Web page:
The 21-time Grand Slam winner ended his mini drought at the ATP Finals as he won his first title in seven years by defeating Casper Ruud in Sunday's final. It was a record-equalling title as he drew level with Roger Federer on six while he also collected the biggest cheque in tennis history as he walked away with $4.7m for being undefeated in Turin. The 35-year-old also claimed his 91st ATP Tour singles title and looks like he will add more to the tally as he still has a good few years left before he eventually calls it a day. While some players may have their retirements planned down to the tee, Djokovic is not one of them. "There is no end zone, as they call it in American football. I don't feel I have thoughts or ideas about how I want to end my career in terms of when I want to end it, if that's an answer for you," he said. "If I had something on my mind, I would share it with you, saying, Okay, this is what I'm navigating towards, and when I do that, I'll leave the racket. I don't have that." He added: "That's for me the most important thing. If that's something that is fading away or I'm not feeling that passion or love for the game as much in terms of competition, because I feel like the love for the tennis will never fade away, it will always stay there. So I will always stay in tennis in whatever shape, form or role." His wife Jelena and two children Stefan and Tara attended his matches in Turin and they will always be number one when it comes his time and attention. "Competition is something different. Professional competitive career requires a lot of sacrifice with family and all the other things in life," he said. Djokovic continued: "For that, it's necessary to have the support of the close ones, to have the right balance, to figure out optimally what works the best so that you can still continue playing tennis. Right now things are functioning well on that end for me. But you never know what's going to happen. "My kids are eight and five. They're growing older. They'll have different interests. Maybe they'll have a different requirements or demands from me. I have to think about them. If I have to spend more time with them or support them in their lives, maybe less with tennis, that's going to happen." Djokovic is one title behind Rafael Nadal's record 22 Grand Slams while he is also 18 shy of Jimmy Connors' record of 109 ATP singles trophies. He already has countless of records to his name, but there are still things left to achieve. "I don't know what the future holds, but I know that what I hold in my mind is a huge hunger still to win trophies, make history of this sport, compete on the highest level all around the world, bring good emotions to sports fans, tennis fans," he said.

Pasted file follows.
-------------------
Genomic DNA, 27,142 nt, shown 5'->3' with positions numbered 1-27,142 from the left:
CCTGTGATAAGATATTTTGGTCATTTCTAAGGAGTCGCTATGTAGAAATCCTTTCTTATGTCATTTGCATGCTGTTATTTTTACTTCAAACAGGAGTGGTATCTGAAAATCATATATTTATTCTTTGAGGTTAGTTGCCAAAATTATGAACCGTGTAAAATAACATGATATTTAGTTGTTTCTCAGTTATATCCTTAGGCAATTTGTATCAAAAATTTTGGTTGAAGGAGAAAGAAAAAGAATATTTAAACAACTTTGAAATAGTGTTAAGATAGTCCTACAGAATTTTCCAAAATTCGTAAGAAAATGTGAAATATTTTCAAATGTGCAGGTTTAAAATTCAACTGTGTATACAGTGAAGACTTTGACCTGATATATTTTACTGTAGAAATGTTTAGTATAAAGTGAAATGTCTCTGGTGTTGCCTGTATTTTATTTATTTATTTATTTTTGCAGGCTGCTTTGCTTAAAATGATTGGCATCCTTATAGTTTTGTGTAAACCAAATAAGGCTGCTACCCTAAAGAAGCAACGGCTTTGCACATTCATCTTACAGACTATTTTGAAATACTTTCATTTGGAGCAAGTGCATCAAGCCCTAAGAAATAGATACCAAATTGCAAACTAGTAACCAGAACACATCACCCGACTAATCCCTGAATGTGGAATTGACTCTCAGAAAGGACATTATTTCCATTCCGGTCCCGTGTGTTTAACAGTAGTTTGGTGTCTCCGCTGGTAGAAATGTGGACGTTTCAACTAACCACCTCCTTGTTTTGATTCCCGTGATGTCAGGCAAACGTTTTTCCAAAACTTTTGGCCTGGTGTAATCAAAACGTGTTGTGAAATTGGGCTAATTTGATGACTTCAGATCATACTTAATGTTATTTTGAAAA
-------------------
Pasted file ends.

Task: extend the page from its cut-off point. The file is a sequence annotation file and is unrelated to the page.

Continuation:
"That's what drives me a lot. I have a lot of different motivational factors, and I don't lack any motivation for the moment. Of course, we all have bad days or bad weeks. But generally the feel is still there."
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